While the temperature effects of climate change are expected to be less dramatic in the equatorial regions, the cold-blooded tropical animals that live there may be in for a dramatic shock. A study published this week in Nature focused on these cold-blooded animals--including insects, amphibians, and lizards--whose body temperatures are not constant, but instead rise and fall with the temperature of their environment. The researchers found that these creatures show great increases in their metabolism from slight changes in temperature; the metabolic increases were on the order of twice that of warm-blooded animals.
"The assumption has been that effects on organisms will be biggest in the place where the temperature has changed the most," [first author Michael] Dillon said. "The underlying assumption is that ... no matter where you start, a change means the same thing. But with physiology, that's rarely the case." [Scientific American].
This means that though climate change will be more extreme in toward the Earth's poles, the cold-blooded animals that live near the equator (where changes should be milder) may react more strongly to the changes. The team found this correlation by looking at readouts from temperature records from 3,000 weather stations around the globe, which collected six readings a day between 1961 and 2009. They ran this temperature information through models to determine how the changes over the last 50 years has affected the metabolism of cold-blooded animals.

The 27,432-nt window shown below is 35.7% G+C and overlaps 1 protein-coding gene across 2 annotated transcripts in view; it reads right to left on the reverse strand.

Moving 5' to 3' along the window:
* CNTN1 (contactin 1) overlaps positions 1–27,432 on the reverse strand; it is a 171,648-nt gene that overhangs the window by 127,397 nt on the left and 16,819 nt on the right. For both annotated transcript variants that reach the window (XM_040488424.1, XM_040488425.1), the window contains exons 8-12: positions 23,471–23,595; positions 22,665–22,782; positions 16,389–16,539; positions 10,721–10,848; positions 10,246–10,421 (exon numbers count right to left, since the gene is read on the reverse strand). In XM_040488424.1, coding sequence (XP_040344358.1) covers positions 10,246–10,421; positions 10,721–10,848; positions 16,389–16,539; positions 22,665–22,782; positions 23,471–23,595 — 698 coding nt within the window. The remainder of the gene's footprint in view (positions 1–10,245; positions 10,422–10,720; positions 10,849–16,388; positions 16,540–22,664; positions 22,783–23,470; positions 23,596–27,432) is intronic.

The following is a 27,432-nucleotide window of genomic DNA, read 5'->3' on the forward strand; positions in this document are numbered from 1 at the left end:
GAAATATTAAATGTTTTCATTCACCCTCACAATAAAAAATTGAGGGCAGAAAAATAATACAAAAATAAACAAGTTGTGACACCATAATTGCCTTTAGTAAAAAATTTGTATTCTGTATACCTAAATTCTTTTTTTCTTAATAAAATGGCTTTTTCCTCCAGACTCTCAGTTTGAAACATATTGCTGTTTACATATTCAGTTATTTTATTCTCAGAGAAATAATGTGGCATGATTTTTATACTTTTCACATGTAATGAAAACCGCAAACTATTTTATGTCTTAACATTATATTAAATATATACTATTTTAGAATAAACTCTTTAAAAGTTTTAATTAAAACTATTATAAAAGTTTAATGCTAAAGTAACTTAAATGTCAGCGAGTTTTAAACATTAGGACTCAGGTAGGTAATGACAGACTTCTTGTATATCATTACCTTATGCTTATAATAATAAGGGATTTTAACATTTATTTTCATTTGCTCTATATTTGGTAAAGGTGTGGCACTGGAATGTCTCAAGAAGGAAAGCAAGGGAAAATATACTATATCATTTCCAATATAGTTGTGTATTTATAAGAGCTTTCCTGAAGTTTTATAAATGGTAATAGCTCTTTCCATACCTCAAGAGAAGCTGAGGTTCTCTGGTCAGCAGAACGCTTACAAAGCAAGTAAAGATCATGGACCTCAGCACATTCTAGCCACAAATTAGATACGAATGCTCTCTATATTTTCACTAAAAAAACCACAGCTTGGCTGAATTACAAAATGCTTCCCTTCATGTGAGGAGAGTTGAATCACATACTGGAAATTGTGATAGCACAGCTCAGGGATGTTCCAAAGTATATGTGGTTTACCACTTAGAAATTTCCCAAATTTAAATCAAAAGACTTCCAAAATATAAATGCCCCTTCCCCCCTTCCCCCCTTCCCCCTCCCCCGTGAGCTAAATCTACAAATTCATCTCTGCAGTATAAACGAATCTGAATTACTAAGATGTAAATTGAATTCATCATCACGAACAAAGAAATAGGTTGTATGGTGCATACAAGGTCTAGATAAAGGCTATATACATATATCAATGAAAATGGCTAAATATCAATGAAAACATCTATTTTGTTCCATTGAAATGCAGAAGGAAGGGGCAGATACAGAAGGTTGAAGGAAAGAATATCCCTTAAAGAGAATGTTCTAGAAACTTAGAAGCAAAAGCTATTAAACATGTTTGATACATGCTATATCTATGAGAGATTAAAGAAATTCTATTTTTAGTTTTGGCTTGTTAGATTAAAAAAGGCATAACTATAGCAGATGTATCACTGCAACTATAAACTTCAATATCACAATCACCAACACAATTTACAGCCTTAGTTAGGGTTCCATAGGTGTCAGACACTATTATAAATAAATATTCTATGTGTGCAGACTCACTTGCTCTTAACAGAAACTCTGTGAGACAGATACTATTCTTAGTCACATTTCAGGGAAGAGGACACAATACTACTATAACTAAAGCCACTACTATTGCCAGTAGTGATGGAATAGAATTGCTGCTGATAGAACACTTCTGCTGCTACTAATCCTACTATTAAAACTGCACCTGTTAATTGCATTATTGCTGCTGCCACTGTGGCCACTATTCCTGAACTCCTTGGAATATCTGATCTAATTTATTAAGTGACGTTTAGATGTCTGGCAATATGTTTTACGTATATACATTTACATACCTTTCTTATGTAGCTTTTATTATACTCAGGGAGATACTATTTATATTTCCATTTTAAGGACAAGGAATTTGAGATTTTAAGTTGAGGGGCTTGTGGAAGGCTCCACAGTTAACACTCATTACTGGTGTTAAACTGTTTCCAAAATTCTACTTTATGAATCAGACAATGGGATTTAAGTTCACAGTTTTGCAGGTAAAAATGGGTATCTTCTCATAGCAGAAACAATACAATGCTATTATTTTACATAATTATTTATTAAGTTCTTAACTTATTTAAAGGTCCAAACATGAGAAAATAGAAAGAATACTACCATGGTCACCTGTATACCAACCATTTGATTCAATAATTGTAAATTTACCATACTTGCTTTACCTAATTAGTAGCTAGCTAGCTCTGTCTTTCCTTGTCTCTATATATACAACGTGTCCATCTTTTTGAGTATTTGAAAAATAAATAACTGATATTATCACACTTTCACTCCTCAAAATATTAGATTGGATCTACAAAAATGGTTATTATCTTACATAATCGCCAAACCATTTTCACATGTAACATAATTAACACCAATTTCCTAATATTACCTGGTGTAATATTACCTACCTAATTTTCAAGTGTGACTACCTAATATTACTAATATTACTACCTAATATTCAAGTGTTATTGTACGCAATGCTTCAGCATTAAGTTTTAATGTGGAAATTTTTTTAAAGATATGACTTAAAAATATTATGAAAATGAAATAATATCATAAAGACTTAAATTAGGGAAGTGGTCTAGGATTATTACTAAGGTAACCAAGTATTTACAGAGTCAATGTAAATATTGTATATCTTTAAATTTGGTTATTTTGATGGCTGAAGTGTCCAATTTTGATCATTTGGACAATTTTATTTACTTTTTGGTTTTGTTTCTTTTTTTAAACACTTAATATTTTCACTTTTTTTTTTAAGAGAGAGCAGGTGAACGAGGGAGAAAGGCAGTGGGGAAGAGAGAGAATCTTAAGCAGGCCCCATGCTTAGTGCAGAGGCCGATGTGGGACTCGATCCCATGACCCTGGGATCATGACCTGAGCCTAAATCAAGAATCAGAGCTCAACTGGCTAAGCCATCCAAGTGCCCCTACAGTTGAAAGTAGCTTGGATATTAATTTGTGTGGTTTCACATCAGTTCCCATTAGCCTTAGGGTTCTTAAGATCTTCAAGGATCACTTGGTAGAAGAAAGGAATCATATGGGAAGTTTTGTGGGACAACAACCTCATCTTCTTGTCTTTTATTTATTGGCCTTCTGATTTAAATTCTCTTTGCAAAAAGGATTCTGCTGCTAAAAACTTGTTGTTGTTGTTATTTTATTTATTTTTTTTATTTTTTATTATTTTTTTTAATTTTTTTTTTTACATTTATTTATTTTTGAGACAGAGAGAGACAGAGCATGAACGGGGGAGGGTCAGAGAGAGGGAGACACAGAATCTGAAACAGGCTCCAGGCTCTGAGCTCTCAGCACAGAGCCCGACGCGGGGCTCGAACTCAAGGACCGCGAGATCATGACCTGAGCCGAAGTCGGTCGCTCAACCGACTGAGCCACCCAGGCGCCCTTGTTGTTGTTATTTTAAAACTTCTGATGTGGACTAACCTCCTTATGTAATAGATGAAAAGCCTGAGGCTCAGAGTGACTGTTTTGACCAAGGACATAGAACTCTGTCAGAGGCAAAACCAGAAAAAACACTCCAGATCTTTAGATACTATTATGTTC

"If we just pay attention to temperature patterns, that leads us to think we can ignore the tropics, because temperature change hasn't been very great there," [Dillon] said. "But even though the temperature change has not been great, the effect on organisms may be really, really big." [Scientific American].
The findings suggest that these tropical animals will feel the brunt of increased metabolism brought on by climate changes.
"Large effects of recent climate warming on metabolic rates are predicted for invertebrates, amphibians and reptiles in equatorial West Africa, the Caribbean and Central America, Ecuador, eastern equatorial Brazil and the Persian Gulf region," the report says. [Montreal Gazette]
While the idea of having a higher metabolism isn't considered bad for people looking to lose their wealth of stored energy (i.e. fat), the researchers are worried about how it might affect the the future of these species, some of which live in areas where food and water is limited.
Dillon speculates that sped-up ectotherms [cold-blooded animals] in the tropics might become more vulnerable to starvation if resources can’t keep pace, he speculates. “If you’re burning more energy, you need more energy,” Dillon says. Food webs may shift. Soil respiration may increase. Mosquitoes may breed faster. Also, in the tropics, Dillon says, “the potential for big impacts on a global scale is the highest there simply because the biodiversity is the highest.” [Science News]
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Image: Flickr/Mr. Usaji